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Pillar 5: Strong Communities

PGE’s roots run deep in Oregon

PGE’s Sustainability Report

Pillar 5 - Strong Communities
Dave Robertson

“When our community is strong and vibrant, we all benefit. That’s why we strive to be a good neighbor and make a positive impact in the communities where we live, work and play. We appreciate the pioneering spirit of the people we serve and feel honored to be your energy partner and neighbor.”

Dave Robertson, Vice President, Public Policy

Story 1

Sustainability scholars

The Sustainability Scholars program is one of many targeted investments that we provide to students in Oregon. The program, which began in 2012, works with a select group of students at the Portland State University Honors College to give them both an enhanced course of study and, more critically, financial support toward their education.

Each year, the program offers two-year scholarships to eight students. The PGE Sustainability Scholars focus their work on the development of ”Smart Cities” — advanced cities that look to incorporate sustainability, spur economic development and create a smarter energy infrastructure through the use of technology and data.

During their sophomore year, the students concentrate on an urban ecology course in preparation for their honors thesis and a junior-year internship that addresses Smart City solutions for challenges like energy, air quality, wastewater management and climate change.

“I’m excited about receiving the PGE scholarship to work on Smart Cities projects,” said Fatima Preciado, second-year Honors College student. “I’m a DACA (Deferred Action for Childhood Arrivals) recipient, and this is going to help me invest in my education and future, while helping people with diverse backgrounds have access to sustainable resources.”

Story 2

Junior Rangers program

We realized we were missing an opportunity to engage the community in important sustainability discussions at our parks. To get that conversation started, we introduced a new Junior Ranger program throughout all our PGE parks designed to help our young visitors learn and explore.

The program, which is modeled after similar National Parks programs, increases awareness about park stewardship, electricity safety, and the parks rules and regulations.

Our park attendants act as on-site program coordinators, registering participants and providing information about the Junior Ranger program. The coordinators’ primary focus is on engaging participants in activities that demonstrate how to protect and respect the natural environment. Once children have completed the program’s activities, they recite the Junior Ranger’s pledge, sign their certificate and receive a park-specific official Junior Ranger badge.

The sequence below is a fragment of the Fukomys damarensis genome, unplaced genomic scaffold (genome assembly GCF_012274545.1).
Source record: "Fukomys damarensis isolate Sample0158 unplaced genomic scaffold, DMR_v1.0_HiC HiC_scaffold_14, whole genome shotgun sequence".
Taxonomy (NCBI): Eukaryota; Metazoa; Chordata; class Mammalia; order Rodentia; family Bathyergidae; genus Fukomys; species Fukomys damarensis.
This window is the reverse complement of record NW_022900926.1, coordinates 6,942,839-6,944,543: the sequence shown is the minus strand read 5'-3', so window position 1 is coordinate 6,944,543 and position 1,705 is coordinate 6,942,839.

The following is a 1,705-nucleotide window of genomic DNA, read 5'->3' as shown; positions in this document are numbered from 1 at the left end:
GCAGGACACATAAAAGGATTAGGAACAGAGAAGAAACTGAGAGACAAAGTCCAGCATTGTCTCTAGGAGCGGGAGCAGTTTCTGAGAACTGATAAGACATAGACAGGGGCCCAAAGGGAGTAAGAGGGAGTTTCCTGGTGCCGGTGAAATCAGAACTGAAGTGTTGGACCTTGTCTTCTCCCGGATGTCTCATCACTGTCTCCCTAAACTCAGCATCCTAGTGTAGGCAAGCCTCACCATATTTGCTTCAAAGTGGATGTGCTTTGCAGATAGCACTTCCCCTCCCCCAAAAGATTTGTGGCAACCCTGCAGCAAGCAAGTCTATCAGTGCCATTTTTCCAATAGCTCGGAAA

The program has been an instant success. More than 500 children have already achieved Junior Ranger status by demonstrating they know what it means to be an environmental champion and park advocate. As the program grows, we hope to actively engage with a more diverse group of visitors in this program.

What’s next

Smart, strong and equitable communities

As we make the transition to a decarbonized future, we are keenly aware of our responsibility to provide affordable access across PGE’s service area.

We provide an essential service that our customers rely on to power their lives and businesses. We have, for many years, worked closely with stakeholders to improve services and increase resources for our low income, medically fragile and non-English speaking customers. But, there’s more work to do.

We are committed to engaging stakeholders to ensure all customers —including those who are low-income, people of color, seniors and those with disabilities —can participate in the evolving energy landscape and benefit from new technologies and opportunities. As this conversation evolves, we are asking some initial questions:

  • When we are choosing locations for new technology, such as resiliency hubs and streetlight sensors, how are we making these decisions with equity and usability in mind?
  • How do we make investments in smart technology that avoid adversely affecting communities that have experienced historic and systemic barriers and, instead, potentially benefit these communities for decades to come?
  • How do we partner with others to acknowledge and eliminate racial, social and economic disparities in both urban and rural communities, and deepen our understanding of and support for policies and practices to advance equity, diversity and inclusion?

By engaging in this work at an early stage, we hope to build momentum around a smart, equitable future for every one of our customers.

For more information, check out the Strong Communities section of our Key Metrics summary.